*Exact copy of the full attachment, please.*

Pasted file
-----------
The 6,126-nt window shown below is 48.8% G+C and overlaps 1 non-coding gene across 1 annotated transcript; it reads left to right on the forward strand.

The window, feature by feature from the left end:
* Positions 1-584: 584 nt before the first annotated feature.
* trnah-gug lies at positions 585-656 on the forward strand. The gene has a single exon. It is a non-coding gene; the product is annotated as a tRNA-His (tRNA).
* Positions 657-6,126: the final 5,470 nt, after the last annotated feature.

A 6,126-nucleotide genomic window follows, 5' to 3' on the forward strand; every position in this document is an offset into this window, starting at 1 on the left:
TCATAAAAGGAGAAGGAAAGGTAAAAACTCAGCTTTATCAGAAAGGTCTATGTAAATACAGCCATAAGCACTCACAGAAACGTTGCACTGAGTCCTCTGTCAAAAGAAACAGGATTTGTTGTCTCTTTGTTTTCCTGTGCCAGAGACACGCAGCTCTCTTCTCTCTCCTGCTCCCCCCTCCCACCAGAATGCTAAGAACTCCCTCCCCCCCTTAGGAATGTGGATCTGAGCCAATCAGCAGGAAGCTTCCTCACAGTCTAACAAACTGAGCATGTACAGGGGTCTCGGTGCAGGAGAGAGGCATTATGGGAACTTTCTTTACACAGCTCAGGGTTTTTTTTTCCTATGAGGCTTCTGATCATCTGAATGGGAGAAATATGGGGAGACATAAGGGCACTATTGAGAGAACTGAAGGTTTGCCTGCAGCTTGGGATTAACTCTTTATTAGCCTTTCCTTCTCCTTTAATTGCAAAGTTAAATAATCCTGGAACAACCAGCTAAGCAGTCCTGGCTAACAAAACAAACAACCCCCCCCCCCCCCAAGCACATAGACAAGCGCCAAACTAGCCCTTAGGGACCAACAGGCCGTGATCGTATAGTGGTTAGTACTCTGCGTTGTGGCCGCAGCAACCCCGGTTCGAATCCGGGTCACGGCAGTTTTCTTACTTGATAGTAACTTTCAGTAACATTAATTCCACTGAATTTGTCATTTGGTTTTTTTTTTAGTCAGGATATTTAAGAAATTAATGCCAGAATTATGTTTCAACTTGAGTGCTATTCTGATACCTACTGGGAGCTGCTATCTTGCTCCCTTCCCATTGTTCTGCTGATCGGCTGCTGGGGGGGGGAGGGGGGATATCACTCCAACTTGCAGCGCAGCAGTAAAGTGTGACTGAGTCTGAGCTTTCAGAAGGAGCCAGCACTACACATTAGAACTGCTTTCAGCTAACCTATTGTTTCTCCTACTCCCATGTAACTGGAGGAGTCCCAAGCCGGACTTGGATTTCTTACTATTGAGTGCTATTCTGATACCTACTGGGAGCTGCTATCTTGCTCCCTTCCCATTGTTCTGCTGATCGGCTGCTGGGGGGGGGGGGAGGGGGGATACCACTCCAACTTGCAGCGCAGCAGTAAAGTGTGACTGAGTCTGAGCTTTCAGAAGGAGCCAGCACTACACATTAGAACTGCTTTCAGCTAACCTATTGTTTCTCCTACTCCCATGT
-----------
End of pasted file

The 6,126-nt window shown below is 48.8% G+C and overlaps 1 non-coding gene across 1 annotated transcript; it reads left to right on the forward strand.

The window, feature by feature from the left end:
* Positions 1-584: 584 nt before the first annotated feature.
* trnah-gug lies at positions 585-656 on the forward strand. The gene has a single exon. It is a non-coding gene; the product is annotated as a tRNA-His (tRNA).
* Positions 657-6,126: the final 5,470 nt, after the last annotated feature.

A 6,126-nucleotide genomic window follows, 5' to 3' on the forward strand; every position in this document is an offset into this window, starting at 1 on the left:
TCATAAAAGGAGAAGGAAAGGTAAAAACTCAGCTTTATCAGAAAGGTCTATGTAAATACAGCCATAAGCACTCACAGAAACGTTGCACTGAGTCCTCTGTCAAAAGAAACAGGATTTGTTGTCTCTTTGTTTTCCTGTGCCAGAGACACGCAGCTCTCTTCTCTCTCCTGCTCCCCCCTCCCACCAGAATGCTAAGAACTCCCTCCCCCCCTTAGGAATGTGGATCTGAGCCAATCAGCAGGAAGCTTCCTCACAGTCTAACAAACTGAGCATGTACAGGGGTCTCGGTGCAGGAGAGAGGCATTATGGGAACTTTCTTTACACAGCTCAGGGTTTTTTTTTCCTATGAGGCTTCTGATCATCTGAATGGGAGAAATATGGGGAGACATAAGGGCACTATTGAGAGAACTGAAGGTTTGCCTGCAGCTTGGGATTAACTCTTTATTAGCCTTTCCTTCTCCTTTAATTGCAAAGTTAAATAATCCTGGAACAACCAGCTAAGCAGTCCTGGCTAACAAAACAAACAACCCCCCCCCCCCCCAAGCACATAGACAAGCGCCAAACTAGCCCTTAGGGACCAACAGGCCGTGATCGTATAGTGGTTAGTACTCTGCGTTGTGGCCGCAGCAACCCCGGTTCGAATCCGGGTCACGGCAGTTTTCTTACTTGATAGTAACTTTCAGTAACATTAATTCCACTGAATTTGTCATTTGGTTTTTTTTTTAGTCAGGATATTTAAGAAATTAATGCCAGAATTATGTTTCAACTTGAGTGCTATTCTGATACCTACTGGGAGCTGCTATCTTGCTCCCTTCCCATTGTTCTGCTGATCGGCTGCTGGGGGGGGGAGGGGGGATATCACTCCAACTTGCAGCGCAGCAGTAAAGTGTGACTGAGTCTGAGCTTTCAGAAGGAGCCAGCACTACACATTAGAACTGCTTTCAGCTAACCTATTGTTTCTCCTACTCCCATGTAACTGGAGGAGTCCCAAGCCGGACTTGGATTTCTTACTATTGAGTGCTATTCTGATACCTACTGGGAGCTGCTATCTTGCTCCCTTCCCATTGTTCTGCTGATCGGCTGCTGGGGGGGGGGGGAGGGGGGATACCACTCCAACTTGCAGCGCAGCAGTAAAGTGTGACTGAGTCTGAGCTTTCAGAAGGAGCCAGCACTACACATTAGAACTGCTTTCAGCTAACCTATTGTTTCTCCTACTCCCATGT